Now Let’s Look at…

Split Test Results Worth Studying

Resource #4: Wider Fun­nel Tests a Newslet­ter Sign-up Form

This is a great test for a few rea­sons, but mostly because the test explic­itly forms hypoth­e­sis to test, prior to cre­at­ing the test, rather than just throw­ing vari­a­tions against a wall to see which one “sticks.”  Plus the hypoth­e­sis and lessons learned are really insight­ful and broadly applicable.

Resource #5: Wider Fun­nel Tests for Form Length and Form Flow

Another solid test­ing write-up from Wider Fun­nel.  Worth the read.

Case Stud­ies & Usabil­ity Guidelines

Resource #6: Les­son From Madlibs Signup Fad: Do Your Own Tests

If you’ve never heard about them before, the Madlib style sign-up form proved a hit with sev­eral busi­nesses and blog­gers on the Web a few years back. But when this guy tested it out for him­self, he found a dif­fer­ent story.  Bot­tom Line: best prac­tices are in no way guar­an­teed to work in your spe­cific sit­u­a­tion, and sur­pris­ing, head-slapping tests are fairly com­mon for any­one that runs them. Think for your­self & do your own testing.

Resource #7: An Exten­sive Guide to Web Form Usability

Smash­ing Mag­a­zine has no short­age of great arti­cles on Web Design and Usabil­ity.  This one is no exception.

Resource #8: Test­ing Form Length Reduces Cost Per Lead

Mar­ket­ing Exper­i­ments has a nice blog post on this, and one of the more inter­est­ing points about this isn’t the find­ings — since shorter forms almost always DO increase con­ver­sion, thereby dri­ving down cost per lead — but the point made at the end: that the “extra” infor­ma­tion you’re hold­ing out for is prob­a­bly not that accu­rate or valid to begin with.  This is a great one to show to naysay­ers who fight the “shorter is bet­ter” mantra.  That and the ol’ “Let’s just test it and see” strategy : )

So that’s all eight of them.  Now go out and do some opti­miza­tion testing!

 

In a salute to all the new grad­u­ates this spring, I’m replay­ing one of my favorite posts, about the most gifted book a grad­u­ate is likely to receive…

Say­ing What Your Cus­tomers Can’t

If I told you one par­tic­u­lar book sells almost 300,000 copies every sin­gle year, what would you guess actu­ally dri­ves those phe­nom­e­nal yearly sales? Want a few hints?

  1. It’s not a how-to, Chicken Soup, or For-Dummies book
  2. The vast major­ity of those 300,000 copies are sold in the spring

Give up? The book is Dr. Seuss’s Oh, The Places You’ll Go – an incred­i­bly pop­u­lar gift for graduates.

That book man­ages to pow­er­fully com­mu­ni­cate what hun­dreds of thou­sands of par­ents and rel­a­tives all want to say but can’t quite seem to say nearly as well as the good Doc­tor.  And because he has so gra­ciously sup­plied them with the means of say­ing it, Dr. Suess con­tin­ues to sell huge amounts of books spring, after spring, after spring — for as long as there are proud par­ents of new grad­u­ates need­ing to hear the message.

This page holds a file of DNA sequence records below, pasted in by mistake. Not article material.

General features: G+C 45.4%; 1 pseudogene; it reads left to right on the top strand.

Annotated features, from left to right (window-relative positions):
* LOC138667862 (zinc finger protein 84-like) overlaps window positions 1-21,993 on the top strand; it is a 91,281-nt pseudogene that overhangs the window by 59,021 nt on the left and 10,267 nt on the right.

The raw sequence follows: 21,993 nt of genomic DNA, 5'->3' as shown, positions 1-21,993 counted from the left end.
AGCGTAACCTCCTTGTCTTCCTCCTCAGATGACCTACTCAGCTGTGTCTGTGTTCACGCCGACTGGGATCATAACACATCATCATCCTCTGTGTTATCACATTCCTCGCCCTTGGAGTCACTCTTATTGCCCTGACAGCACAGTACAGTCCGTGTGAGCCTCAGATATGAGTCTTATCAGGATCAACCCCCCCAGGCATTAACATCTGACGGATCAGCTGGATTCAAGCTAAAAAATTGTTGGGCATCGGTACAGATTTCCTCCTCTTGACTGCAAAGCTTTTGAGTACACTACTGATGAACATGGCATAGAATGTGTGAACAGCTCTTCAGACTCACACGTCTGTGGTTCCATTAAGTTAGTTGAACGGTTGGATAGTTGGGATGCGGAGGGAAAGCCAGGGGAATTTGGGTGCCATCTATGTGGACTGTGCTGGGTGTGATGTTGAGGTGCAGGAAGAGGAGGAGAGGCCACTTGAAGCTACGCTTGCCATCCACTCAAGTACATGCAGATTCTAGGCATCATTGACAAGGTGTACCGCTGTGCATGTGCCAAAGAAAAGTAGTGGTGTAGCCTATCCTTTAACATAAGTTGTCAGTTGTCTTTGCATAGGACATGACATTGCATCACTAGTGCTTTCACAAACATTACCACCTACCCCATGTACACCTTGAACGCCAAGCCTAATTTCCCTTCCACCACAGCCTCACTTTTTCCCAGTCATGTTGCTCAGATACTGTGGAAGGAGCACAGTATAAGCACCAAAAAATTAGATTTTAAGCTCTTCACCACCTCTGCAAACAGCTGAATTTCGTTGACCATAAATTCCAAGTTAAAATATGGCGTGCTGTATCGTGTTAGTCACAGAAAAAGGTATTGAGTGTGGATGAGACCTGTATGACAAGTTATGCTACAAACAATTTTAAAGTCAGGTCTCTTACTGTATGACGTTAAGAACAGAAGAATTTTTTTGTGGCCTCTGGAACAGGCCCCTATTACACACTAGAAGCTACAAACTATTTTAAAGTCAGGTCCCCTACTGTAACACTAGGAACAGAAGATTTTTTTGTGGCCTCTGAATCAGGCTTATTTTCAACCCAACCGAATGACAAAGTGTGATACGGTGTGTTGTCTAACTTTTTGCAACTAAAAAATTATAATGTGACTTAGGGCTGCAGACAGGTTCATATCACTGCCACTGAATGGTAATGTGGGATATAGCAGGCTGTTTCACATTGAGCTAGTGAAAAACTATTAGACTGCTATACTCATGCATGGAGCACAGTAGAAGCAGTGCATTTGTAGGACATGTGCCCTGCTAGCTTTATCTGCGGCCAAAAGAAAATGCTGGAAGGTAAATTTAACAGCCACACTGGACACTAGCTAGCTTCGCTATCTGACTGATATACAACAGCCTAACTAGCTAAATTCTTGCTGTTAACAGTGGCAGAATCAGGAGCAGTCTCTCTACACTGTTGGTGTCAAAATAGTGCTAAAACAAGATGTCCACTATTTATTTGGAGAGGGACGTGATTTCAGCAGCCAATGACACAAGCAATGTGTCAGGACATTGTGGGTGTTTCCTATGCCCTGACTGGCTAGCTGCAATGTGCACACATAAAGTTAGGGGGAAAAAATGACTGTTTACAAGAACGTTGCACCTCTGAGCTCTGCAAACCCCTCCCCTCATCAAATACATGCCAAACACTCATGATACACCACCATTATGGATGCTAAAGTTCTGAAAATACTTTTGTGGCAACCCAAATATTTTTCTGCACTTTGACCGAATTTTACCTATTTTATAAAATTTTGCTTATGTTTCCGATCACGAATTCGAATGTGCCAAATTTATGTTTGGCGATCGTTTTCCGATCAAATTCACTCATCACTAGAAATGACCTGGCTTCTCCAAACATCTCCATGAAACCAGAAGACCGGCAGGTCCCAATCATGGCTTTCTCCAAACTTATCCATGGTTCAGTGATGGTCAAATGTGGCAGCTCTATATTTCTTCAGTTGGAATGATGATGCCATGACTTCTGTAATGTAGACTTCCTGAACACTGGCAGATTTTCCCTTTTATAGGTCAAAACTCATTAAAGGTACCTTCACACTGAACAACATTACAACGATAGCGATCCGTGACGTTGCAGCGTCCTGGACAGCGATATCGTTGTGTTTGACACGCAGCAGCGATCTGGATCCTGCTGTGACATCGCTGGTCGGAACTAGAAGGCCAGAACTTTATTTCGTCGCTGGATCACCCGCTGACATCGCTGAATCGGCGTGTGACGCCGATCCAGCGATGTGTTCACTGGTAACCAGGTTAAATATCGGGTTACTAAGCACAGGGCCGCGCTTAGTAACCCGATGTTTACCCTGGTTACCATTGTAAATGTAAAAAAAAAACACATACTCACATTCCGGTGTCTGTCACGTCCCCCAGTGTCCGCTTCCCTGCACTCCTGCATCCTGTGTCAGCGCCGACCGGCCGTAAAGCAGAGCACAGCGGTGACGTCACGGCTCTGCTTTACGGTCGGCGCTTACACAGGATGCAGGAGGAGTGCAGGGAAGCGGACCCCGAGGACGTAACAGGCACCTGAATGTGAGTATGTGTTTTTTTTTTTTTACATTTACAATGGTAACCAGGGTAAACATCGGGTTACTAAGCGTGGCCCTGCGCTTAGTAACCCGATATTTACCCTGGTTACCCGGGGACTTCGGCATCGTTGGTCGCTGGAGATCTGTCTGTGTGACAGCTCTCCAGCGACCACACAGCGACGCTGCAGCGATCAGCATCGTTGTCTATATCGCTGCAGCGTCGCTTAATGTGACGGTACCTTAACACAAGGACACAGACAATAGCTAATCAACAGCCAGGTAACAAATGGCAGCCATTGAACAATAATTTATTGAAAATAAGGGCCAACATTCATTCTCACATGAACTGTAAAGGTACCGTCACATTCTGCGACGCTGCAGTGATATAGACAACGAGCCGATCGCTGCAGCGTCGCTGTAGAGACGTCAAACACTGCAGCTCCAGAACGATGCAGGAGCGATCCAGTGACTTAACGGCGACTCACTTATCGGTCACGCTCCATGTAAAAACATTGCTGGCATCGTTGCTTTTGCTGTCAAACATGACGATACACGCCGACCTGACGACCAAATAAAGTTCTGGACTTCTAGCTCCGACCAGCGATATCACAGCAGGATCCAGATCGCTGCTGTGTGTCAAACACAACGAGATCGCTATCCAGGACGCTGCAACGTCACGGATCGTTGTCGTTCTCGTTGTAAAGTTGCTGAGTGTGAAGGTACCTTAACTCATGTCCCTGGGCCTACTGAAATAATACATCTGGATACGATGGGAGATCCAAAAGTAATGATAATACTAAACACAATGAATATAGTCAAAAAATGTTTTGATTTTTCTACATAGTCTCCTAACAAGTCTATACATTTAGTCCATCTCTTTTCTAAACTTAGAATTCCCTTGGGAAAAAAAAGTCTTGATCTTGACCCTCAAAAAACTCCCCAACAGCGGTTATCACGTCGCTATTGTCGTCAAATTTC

The ques­tion for you, dear Busi­ness Owner, is what are you help­ing peo­ple say?

  • What are you help­ing them say about themselves?
  • What are you help­ing them say to others?

Because not quite know­ing how to say what’s on your heart is some­thing we all suf­fer from - and some­thing most of us will gladly pay for relief from.

Are you will­ing to har­ness the same profit engine that Dr. Suess has used to sell mil­lions upon mil­lions of copies of Oh, The Places You’ll Go?  This bril­liant radio ad by Adam Don­moyer rep­re­sents a per­fect exam­ple of how to har­ness this power to drive sales:

Daddy’s Lit­tle Girl

That ad sold more watches that Fathers’ Day than that jew­elry store has ever sold on any day, ever.  All because they helped plenty of daugh­ters say what they really wanted to say, but weren’t quite able to give voice to on their own.

What are you help­ing your cus­tomers say?

 

Not only is it pos­si­ble to ani­mate your adver­tis­ing with the proven car­toon­ing prin­ci­ples of squish and squash, but it works even bet­ter when you apply some of that same strate­gic ani­ma­tion to your busi­ness itself.

But to do that, we have to under­stand how Squish and Squash is related to exag­ger­a­tion and visual impact. Here’s an excel­lent exam­ple I down­loaded and swiped from Mark Kennedy’s bril­liant blog: